Appellants' analogy fails because merger is not the corporate equivalent of natural death.   One court has described merger in the following eloquent terms:

[T]he consolidation of two or more corporations is like the uniting of two or more rivers, neither stream is annihilated, but all continue in existence.   A new river is formed, but it is a river composed of the old rivers, which still exist, though in a different form.   So it is with a consolidated corporation.

Atlanta Newspapers, Inc. v. Doyal, 84 Ga.App. 122, 65 S.E.2d 432, 437 (Ga.App.1951) (quoting Atlantic & Birmingham Ry. Co. v. Johnson, 127 Ga. 392, 56 S.E. 482, 484 (Ga.1907)).   This poetical description is entirely consistent with both the Texas and Ohio merger statutes, which provide that all rights and obligations of the merging entity continue to exist in the surviving entity.   See Tex.Rev.Civ. Stat. Ann. art. 6132a-1, § 2.11(g)(2);  Ohio Rev.Code Ann. § 1701.82(A)(3).  Article 6132a-1 also provides that “when a merger takes effect ․ the separate existence of every domestic limited partnership that is a party to the merger, except any surviving or new domestic limited partnership, shall cease.”  Tex.Rev.Civ. Stat. Ann. art. 6132a-1, § 2.11(g)(1) (emphasis added).   While CreditWatch Services, L.P.'s separate existence ceased at the time of the merger, all of its rights and obligations lived on in CreditWatch Services, Ltd. See Bailey v. Vanscot Concrete Co., 894 S.W.2d 757, 759 (Tex.1995) (“In a merger, the privileges, powers, rights, and duties of the corporation are transferred to the surviving corporation and are there continued and preserved.”)

We hold that CreditWatch Services, L.P.'s rights as the life insurance policy's beneficiary vested in CreditWatch Services, Ltd. when the two entities merged.   We therefore overrule Appellants' second issue.

3. Insurable Interest

 In their third issue, Appellants argue that CreditWatch Services, Ltd. had no insurable interest in Fred's life at the time of his death because he was no longer employed by or associated with CreditWatch Services, L.P. or its successors.   We disagree.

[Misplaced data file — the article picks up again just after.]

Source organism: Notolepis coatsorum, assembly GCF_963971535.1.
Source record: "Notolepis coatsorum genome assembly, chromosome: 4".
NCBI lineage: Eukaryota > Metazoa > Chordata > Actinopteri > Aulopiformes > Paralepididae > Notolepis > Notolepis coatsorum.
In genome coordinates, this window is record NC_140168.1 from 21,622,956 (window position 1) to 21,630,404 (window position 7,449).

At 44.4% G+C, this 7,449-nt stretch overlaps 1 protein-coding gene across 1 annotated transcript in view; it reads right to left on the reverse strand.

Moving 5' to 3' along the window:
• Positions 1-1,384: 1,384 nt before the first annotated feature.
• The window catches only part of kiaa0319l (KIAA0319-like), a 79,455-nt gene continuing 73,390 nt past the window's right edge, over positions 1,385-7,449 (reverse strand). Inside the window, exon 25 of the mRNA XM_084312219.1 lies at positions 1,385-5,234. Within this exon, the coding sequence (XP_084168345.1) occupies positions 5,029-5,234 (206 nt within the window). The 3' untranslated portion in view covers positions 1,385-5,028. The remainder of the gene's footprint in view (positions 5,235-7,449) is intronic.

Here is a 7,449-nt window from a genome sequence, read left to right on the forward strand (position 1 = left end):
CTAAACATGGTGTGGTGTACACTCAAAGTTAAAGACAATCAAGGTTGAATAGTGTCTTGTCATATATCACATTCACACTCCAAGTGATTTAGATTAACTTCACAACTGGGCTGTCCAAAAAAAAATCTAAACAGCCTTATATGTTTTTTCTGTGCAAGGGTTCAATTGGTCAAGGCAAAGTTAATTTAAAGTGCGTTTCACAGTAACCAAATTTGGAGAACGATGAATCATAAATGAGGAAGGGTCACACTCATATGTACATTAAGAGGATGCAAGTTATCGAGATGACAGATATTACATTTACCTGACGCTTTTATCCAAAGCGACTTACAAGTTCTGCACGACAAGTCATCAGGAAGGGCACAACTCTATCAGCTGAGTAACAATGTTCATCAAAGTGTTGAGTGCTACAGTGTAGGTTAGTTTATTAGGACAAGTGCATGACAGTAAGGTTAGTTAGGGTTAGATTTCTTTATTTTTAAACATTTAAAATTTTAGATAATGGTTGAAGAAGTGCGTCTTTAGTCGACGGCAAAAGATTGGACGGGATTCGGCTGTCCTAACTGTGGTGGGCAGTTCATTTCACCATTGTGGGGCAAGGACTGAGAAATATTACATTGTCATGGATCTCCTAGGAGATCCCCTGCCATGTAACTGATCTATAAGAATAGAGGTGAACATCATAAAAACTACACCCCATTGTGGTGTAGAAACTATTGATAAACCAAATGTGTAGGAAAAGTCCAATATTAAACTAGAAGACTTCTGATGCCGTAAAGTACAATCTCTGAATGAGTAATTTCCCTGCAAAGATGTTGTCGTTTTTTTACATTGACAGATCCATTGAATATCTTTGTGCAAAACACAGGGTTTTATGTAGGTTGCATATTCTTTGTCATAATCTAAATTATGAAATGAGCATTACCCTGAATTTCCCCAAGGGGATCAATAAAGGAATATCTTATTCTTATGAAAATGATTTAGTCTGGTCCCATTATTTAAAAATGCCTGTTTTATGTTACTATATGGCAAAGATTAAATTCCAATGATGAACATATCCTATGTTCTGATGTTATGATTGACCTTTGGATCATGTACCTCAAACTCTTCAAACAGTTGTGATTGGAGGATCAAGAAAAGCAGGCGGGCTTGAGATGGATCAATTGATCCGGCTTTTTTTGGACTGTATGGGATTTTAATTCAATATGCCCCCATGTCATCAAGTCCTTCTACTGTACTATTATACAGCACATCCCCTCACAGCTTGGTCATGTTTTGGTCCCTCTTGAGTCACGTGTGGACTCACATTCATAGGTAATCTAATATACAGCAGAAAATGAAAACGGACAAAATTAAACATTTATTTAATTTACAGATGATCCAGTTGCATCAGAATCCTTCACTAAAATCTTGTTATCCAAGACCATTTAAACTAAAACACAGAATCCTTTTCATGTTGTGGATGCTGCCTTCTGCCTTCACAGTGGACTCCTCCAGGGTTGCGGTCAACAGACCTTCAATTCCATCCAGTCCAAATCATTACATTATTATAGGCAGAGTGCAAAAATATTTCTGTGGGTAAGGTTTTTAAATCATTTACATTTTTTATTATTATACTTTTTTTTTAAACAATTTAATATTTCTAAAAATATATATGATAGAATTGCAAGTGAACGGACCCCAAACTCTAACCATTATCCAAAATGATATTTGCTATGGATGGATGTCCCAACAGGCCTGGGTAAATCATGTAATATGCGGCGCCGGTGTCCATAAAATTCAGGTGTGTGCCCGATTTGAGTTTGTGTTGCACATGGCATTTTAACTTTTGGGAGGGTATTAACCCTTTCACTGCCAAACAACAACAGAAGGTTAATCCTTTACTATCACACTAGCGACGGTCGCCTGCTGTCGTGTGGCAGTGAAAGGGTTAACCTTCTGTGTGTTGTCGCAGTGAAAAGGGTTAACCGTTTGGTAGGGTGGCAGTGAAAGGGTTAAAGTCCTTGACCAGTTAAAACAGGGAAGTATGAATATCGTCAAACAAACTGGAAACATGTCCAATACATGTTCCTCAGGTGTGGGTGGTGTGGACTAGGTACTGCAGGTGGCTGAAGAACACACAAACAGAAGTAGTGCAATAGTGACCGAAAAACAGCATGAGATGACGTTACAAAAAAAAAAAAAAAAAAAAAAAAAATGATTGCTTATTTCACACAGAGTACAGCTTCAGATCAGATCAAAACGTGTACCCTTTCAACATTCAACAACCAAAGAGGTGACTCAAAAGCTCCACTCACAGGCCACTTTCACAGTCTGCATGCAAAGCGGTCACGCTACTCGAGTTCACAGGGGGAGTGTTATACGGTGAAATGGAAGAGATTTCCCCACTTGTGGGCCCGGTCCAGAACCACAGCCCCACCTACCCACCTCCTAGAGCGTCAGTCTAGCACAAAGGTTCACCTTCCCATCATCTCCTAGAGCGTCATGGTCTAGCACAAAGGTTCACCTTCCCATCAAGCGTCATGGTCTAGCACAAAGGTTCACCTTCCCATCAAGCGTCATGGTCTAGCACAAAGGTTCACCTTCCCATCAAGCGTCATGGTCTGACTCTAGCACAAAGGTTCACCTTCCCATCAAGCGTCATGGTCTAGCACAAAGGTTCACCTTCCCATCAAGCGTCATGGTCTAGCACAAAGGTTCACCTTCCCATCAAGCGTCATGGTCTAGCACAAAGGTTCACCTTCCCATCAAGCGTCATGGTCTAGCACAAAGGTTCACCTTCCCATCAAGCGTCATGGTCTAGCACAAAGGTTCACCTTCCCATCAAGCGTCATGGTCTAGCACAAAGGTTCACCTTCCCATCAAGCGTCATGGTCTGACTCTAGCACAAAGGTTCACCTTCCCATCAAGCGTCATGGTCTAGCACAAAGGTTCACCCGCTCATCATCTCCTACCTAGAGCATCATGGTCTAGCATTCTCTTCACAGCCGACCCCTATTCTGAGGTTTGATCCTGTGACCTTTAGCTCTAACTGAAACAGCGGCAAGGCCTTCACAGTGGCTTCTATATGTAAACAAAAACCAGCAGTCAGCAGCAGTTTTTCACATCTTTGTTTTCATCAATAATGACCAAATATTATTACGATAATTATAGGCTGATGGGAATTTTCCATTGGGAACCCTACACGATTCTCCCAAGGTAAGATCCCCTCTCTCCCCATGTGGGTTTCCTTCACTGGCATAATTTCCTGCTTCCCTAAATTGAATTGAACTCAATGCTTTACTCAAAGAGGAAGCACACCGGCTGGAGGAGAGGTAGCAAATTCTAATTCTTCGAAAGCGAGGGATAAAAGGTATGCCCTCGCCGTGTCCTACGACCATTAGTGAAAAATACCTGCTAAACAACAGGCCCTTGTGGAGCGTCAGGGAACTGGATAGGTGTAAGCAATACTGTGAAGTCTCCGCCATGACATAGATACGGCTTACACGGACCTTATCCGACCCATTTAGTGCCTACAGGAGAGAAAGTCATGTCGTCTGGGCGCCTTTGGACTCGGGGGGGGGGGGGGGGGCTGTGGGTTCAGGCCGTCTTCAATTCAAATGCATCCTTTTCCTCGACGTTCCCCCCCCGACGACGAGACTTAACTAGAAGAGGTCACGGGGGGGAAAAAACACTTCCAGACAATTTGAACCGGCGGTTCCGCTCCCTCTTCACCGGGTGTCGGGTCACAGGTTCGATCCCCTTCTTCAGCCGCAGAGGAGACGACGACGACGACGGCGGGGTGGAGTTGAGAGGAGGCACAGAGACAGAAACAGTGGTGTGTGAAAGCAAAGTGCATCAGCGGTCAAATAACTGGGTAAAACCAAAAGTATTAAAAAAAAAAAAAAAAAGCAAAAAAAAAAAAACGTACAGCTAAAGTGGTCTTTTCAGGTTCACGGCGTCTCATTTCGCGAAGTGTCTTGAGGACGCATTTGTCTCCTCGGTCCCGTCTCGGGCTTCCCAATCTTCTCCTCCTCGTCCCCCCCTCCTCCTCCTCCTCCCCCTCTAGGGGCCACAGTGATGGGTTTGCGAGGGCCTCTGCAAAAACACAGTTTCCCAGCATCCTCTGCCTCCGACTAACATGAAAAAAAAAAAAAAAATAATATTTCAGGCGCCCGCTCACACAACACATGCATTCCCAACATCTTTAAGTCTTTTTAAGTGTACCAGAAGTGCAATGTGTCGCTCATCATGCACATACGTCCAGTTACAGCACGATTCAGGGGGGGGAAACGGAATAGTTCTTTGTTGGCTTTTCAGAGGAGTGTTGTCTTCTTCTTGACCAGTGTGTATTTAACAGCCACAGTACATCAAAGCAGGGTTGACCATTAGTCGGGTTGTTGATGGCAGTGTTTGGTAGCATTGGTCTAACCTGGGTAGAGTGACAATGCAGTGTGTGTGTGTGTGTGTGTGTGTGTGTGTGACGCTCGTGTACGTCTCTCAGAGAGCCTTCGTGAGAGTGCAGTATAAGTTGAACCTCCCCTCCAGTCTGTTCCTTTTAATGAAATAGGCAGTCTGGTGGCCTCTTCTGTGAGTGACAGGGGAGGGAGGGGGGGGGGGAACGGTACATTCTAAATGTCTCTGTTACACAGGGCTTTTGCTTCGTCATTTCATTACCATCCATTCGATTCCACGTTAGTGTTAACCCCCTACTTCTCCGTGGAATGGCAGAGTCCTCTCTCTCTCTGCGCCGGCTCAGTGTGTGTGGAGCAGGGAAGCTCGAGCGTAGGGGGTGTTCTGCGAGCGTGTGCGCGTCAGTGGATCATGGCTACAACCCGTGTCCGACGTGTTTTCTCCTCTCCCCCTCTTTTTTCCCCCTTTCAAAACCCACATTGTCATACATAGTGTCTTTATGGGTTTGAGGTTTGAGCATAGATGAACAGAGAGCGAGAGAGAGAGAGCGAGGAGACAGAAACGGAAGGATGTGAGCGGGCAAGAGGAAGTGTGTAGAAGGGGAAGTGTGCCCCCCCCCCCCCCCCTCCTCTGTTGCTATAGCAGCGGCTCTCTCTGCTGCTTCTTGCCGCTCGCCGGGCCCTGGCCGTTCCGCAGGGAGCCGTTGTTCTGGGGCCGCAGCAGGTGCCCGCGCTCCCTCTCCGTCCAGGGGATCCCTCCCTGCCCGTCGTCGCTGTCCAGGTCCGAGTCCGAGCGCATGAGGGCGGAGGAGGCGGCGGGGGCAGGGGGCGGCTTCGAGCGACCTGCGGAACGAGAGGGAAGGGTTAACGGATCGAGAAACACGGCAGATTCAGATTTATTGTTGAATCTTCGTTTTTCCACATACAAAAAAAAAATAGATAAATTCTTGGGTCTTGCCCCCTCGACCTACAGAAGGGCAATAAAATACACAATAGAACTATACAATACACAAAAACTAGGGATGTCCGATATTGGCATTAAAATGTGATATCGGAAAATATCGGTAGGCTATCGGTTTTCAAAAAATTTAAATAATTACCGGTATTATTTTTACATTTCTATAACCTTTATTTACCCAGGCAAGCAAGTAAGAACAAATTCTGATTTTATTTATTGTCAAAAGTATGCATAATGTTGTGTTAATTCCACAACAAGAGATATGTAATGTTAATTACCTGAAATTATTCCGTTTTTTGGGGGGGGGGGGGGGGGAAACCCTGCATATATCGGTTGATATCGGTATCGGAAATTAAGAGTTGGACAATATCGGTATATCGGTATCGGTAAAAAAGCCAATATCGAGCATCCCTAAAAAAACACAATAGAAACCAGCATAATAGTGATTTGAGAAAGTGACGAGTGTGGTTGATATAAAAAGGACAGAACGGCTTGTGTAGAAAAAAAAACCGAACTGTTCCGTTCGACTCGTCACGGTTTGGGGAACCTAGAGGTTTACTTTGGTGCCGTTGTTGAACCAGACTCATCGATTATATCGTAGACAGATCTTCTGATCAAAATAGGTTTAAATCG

Under the common law, the designated beneficiary of a life insurance policy must have an insurable interest in the insured's life when the policy is issued and when the insured dies.  Torrez v. Winn-Dixie Stores, Inc., 118 S.W.3d 817, 820 (Tex.App.-Fort Worth 2003, pet. dism'd).   Two policies drive this rule:  A practice that encourages one to take another's life should be prohibited, and no one should be permitted to wager on the life of another.   Id.

 While the insurable-interest rule is still followed by Texas courts, the Texas legislature has enlarged the class of persons deemed to have an insurable interest.  Stillwagoner v. Travelers Ins. Co., 979 S.W.2d 354, 358-59 (Tex.1998).   Under the Texas Insurance Code, an individual may apply for a life insurance policy and designate as beneficiary any individual, partnership, association, or corporation.  Tex. Ins.Code Ann. § 1103.054 (Vernon Supp.2006).   An individual may also consent in writing to the purchase of a policy on his life by a third person and to the designation of any individual, partnership, association, or corporation as beneficiary.   Id. § 1103.056. Thus, the legislature has conferred an insurable interest on those persons named by an insured as beneficiaries in a policy on his own life and on those named by a person to whom the insured has granted the power to make such a designation.   See Stillwagoner, 979 S.W.2d at 358. A beneficiary who is designated in accordance with sections 1103.054 or 1103.056 has, at all times after the designation, an insurable interest in the life of the individual who is insured under the policy.  Tex. Ins.Code Ann. § 1103.053 (Vernon Supp.2006).

In this case, Fred himself signed the insurance application, once individually as the proposed insured, and again as president of the applicant/owner, and he designated CreditWatch Services, L.P. as the sole beneficiary.   Thus, Fred designated CreditWatch Services, L.P. as the beneficiary in accordance with insurance code sections 1103.054 and 1103.056, and CreditWatch Services, L.P. had an insurable interest in his life at all times thereafter under section 1103.053.

Appellants cite insurance code section 1103.004 for the proposition that a partnership has an insurable interest only in the life of a member of the partnership and argue that because Fred was not a member of CreditWatch Services, L.P., CreditWatch Services, L.P. had no insurable interest in his life.  Section 1103.004 provides that “[a] partnership or a member of the partnership may be designated as a beneficiary in a policy that insures the life of a member of the partnership.”  Id. § 1103.004. That section appears under Chapter 1103, Subchapter A, titled “Statutory Life Insurance Beneficiaries;  Insurable Interest.”   Subchapter A confers insurable interests on several types of organizations in the lives of their officers, stockholders, and members.  Id. §§ 1103.003 (conferring insurable interest to corporations in the lives of their officers and stockholders);  1103.004 (conferring insurable interest to partnerships in the lives of their members).  Sections 1103.053 through 1103.056, on the other hand, appear under Subchapter B, titled “Designation of Beneficiary or Owner of Life Insurance Policy;  Insurable Interest.”